Between the olive trees and the barbed wire on the Syria-Turkey border, fleeing Syrians play a daily game of cat and mouse with Turkish troops that sometimes threatens to lead to confrontation.
The Turkish position is clear -- only Syrians with passports can cross.
But travel documents were difficult to get even before the uprising against President Bashar al-Assad's regime erupted in March last year and, as the conflict has intensified, it has become impossible for many.
There are tents erected on the Turkish side for the refugees who have already been allowed in.
But they are all full and with new camps yet to be completed, the Turks have closed the border crossings.
Nonetheless hundreds still manage to get across illegally every day. The stretch of frontier near the small Turkish town of Kilis is a favoured route, dodging the formal crossing point on the road from the Syrian town of Aazaz.
Within sight of the border, a Syrian rebel flag flutters above a tent hidden in an olive grove. It marks the gathering point for those wanting to cross.
Free Syrian Army commander Abu Mahmud hands out reassurance and advice to the exhausted families who arrive in vehicles loaded down with their possessions, desperate to find safety from the bloodshed now in its 18th month.
"There are Turkish soldiers, but not many. And there are countless holes in the border fence," he says.
"We make a small diversion by sending one of our men. While he gets himself arrested, entire families manage to get across further along."
Small red triangular signs indicate the presence of land mines.
"Oh that ... never mind, we know where they all are," he says.
Mohammed Abu Ali arrives with his extended family of 25 in three cars and a baggage truck. Four women in black veils sit in the back of one of the vehicles not daring to get out.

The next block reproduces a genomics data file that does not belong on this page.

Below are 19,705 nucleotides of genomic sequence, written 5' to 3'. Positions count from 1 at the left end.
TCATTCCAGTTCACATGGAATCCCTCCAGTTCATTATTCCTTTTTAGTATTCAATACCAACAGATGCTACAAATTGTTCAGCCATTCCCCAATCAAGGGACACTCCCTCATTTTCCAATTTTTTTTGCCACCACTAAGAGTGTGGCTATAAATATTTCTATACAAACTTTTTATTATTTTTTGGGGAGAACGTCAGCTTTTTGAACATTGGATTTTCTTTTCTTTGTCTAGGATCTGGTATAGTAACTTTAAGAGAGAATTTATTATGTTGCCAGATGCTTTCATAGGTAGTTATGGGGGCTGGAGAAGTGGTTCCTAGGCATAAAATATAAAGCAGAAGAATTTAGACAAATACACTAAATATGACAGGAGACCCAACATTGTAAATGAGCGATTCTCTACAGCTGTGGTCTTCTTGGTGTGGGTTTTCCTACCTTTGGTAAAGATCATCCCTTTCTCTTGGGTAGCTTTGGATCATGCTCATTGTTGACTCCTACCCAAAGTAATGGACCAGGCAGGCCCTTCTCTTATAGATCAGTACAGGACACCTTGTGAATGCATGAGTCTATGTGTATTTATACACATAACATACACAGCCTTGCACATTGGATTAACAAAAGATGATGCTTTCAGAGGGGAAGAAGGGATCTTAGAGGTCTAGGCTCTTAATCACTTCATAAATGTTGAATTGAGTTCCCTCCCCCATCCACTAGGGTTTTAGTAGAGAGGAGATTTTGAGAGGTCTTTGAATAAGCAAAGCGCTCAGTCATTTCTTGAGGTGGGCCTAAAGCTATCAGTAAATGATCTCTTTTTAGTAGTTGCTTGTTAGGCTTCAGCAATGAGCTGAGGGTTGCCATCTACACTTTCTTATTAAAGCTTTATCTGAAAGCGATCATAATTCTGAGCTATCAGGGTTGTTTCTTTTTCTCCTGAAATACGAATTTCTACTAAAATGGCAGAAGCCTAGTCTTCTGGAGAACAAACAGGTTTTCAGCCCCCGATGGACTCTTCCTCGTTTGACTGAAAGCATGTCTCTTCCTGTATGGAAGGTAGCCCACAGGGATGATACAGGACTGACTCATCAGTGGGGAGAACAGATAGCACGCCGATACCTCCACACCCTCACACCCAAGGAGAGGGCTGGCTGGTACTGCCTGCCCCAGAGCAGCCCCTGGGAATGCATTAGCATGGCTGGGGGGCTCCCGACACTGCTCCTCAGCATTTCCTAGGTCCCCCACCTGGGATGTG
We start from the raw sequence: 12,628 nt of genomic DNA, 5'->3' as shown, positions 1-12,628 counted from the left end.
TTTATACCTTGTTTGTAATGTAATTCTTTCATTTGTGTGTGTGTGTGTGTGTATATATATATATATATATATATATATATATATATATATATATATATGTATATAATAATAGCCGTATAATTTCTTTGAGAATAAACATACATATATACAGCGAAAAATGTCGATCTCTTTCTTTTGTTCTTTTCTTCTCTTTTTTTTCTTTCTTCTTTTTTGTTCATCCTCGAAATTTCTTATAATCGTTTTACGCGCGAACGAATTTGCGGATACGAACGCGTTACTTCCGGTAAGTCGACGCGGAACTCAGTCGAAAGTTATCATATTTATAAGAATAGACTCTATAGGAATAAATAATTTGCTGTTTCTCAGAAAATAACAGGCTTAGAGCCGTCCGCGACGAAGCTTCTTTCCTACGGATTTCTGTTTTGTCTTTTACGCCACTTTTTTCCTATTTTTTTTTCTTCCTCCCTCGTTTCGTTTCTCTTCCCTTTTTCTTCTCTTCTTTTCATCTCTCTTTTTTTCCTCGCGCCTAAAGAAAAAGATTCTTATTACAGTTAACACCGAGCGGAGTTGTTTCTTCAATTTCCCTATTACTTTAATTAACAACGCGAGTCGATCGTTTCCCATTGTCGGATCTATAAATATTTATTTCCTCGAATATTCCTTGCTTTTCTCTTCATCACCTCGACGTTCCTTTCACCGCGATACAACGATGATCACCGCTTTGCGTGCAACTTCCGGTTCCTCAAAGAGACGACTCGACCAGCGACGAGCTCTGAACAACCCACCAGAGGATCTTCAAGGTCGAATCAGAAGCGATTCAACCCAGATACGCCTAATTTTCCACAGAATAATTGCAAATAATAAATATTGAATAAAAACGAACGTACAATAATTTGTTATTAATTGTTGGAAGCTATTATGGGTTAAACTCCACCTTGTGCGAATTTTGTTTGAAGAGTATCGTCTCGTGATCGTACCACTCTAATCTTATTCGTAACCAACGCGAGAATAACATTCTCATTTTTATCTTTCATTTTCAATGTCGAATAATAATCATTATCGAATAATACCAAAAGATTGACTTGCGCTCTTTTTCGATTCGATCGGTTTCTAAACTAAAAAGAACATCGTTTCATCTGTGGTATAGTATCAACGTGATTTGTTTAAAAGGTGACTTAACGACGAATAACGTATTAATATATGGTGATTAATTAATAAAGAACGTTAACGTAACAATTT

"We are from Al-Bab," Abu Ali says, referring to a rebel-held town northeast of Syria's second city Aleppo.
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"There were several air raids and our women were all terrified.
"We are afraid that the planes will return. The schools are closed. My father is sick in hospital in Turkey and we're going to join him there."
The family's small convoy turns and follows a young man on a motorcycle who will act as their guide across the border.
He is one of a whole company of scouts who churn up the dust on the dirt tracks along the border, escorting would-be refugees on their passage to safety.
They all work for the smuggler in chief, whose family have been involved in contraband across the border for generations. He drives at top speed down a track in his unlicenced Kia, a telephone glued to his ear.
"You are joking," he says with a big grin, when asked whether he is worried about the army.
"There are too many of us, they only catch the people we want them to catch."
A young man carrying a small sports bag squats on his heels waiting his turn to cross.
"I have been back and forth several times," he says.
"It all depends on the Turkish officer. If he is an Alawite (the branch of Shiite Islam to which the Syrian president belongs), the troops get zealous.
"If he is Sunni, it is easier. When they change commander, everyone knows about it in minutes all along the border."
Suddenly Kalashnikov fire rings out. Rebel commander Abu Mahmud has loosed off warning shots even as he sits eating his lunch in the shade of an olive tree.
Two Turkish soldiers who had been engaged in heated discussion with three Syrians trying to slip through the border fence shoulder their weapons.
But before the confrontation has time to escalate, an armed rebel approaches the barbed wire and calms things down.
The three men retreat, and then slip through the fence a little further along the border.